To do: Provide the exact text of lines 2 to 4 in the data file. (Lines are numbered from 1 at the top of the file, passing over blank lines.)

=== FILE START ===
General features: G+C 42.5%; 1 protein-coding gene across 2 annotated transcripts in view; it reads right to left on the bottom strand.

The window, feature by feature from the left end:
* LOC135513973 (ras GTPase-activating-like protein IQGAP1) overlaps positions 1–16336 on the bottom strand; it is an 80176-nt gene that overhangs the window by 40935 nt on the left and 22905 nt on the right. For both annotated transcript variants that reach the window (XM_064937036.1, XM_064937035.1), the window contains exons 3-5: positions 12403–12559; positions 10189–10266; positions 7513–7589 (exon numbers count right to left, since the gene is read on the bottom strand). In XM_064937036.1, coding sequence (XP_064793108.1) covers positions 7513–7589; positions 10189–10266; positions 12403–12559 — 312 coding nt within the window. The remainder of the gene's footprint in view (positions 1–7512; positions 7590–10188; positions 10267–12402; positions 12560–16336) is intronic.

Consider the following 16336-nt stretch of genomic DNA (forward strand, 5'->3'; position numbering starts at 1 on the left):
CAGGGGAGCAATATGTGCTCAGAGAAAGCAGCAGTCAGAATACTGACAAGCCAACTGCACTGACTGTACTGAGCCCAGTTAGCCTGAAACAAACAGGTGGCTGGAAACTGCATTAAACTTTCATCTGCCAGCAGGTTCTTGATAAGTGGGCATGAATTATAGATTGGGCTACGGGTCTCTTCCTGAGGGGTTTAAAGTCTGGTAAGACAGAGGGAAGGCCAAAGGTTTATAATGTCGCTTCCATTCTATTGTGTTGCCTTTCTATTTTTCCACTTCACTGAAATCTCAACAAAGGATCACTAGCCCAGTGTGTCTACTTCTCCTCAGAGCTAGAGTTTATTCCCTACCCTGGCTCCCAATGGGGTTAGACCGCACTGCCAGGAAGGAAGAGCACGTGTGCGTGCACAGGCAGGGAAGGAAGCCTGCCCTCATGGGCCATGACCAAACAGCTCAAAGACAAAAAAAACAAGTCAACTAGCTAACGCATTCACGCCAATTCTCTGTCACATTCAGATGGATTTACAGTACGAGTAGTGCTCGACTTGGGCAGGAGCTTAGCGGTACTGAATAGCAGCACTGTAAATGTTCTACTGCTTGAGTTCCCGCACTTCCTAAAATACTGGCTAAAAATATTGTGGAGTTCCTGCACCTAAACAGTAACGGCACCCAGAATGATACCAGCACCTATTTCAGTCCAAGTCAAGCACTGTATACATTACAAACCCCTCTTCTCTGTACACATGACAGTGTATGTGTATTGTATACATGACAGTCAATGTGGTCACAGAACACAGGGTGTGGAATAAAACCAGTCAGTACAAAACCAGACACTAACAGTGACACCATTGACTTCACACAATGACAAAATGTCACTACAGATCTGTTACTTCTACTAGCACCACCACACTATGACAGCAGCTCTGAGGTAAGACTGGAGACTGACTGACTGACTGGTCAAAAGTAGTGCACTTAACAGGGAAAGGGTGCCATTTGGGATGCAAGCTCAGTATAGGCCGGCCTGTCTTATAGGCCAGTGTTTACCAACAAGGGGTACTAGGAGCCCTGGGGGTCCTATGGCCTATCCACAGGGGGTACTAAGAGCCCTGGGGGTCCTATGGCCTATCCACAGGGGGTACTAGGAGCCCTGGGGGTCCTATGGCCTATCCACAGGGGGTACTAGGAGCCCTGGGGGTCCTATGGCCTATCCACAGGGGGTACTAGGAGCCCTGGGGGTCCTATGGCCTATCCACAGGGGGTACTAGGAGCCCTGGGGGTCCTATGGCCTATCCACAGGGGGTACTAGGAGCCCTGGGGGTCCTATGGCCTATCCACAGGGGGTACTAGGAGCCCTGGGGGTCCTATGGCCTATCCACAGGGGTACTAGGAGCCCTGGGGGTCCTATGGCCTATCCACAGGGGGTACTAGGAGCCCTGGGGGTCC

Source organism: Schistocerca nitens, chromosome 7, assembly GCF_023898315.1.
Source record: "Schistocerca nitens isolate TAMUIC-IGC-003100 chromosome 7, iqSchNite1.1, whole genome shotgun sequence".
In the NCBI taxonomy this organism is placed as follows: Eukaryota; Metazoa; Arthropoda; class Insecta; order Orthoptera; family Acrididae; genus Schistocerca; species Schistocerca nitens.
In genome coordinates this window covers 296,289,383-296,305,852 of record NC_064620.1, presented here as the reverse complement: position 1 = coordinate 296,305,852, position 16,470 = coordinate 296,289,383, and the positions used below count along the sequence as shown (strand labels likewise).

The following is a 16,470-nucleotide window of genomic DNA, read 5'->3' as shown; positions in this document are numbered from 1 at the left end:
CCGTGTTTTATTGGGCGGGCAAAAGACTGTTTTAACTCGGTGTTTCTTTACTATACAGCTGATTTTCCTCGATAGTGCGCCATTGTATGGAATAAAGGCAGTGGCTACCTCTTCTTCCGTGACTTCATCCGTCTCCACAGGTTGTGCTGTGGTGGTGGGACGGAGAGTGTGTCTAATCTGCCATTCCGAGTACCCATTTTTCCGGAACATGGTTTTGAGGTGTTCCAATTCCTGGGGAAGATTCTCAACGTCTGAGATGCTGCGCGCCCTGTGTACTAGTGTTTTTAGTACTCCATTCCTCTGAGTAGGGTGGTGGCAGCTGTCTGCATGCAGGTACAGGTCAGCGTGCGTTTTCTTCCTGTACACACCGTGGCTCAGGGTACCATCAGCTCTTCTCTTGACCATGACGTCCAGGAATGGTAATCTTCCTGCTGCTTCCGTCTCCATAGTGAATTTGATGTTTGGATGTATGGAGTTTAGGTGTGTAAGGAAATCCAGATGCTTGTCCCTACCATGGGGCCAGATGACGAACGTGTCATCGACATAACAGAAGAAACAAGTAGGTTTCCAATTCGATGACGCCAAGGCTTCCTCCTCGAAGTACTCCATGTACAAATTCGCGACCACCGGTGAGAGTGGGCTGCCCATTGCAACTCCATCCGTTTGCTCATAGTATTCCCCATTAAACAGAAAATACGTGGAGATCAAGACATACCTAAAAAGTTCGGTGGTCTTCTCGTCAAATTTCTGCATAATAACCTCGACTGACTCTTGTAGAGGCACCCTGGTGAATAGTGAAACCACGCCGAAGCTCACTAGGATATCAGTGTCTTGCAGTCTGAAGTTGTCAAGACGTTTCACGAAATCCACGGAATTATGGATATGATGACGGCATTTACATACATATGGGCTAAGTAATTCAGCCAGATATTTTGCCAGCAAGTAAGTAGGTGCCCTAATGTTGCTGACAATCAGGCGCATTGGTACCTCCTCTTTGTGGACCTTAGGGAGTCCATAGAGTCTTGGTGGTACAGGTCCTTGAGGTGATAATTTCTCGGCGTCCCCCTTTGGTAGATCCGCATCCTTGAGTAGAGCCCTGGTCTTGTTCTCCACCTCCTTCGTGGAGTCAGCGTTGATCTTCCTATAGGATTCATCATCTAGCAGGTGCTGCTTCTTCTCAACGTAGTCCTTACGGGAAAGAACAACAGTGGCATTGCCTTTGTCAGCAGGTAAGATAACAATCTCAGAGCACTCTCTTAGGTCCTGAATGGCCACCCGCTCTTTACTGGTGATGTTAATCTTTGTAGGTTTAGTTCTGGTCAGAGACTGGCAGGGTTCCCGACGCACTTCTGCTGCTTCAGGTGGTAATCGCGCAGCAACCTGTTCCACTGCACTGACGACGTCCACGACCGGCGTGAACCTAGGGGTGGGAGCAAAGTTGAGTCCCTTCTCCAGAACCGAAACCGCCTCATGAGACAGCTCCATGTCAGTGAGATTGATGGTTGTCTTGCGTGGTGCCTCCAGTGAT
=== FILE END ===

The window, feature by feature from the left end:
* LOC135513973 (ras GTPase-activating-like protein IQGAP1) overlaps positions 1–16336 on the bottom strand; it is an 80176-nt gene that overhangs the window by 40935 nt on the left and 22905 nt on the right. For both annotated transcript variants that reach the window (XM_064937036.1, XM_064937035.1), the window contains exons 3-5: positions 12403–12559; positions 10189–10266; positions 7513–7589 (exon numbers count right to left, since the gene is read on the bottom strand). In XM_064937036.1, coding sequence (XP_064793108.1) covers positions 7513–7589; positions 10189–10266; positions 12403–12559 — 312 coding nt within the window. The remainder of the gene's footprint in view (positions 1–7512; positions 7590–10188; positions 10267–12402; positions 12560–16336) is intronic.

Consider the following 16336-nt stretch of genomic DNA (forward strand, 5'->3'; position numbering starts at 1 on the left):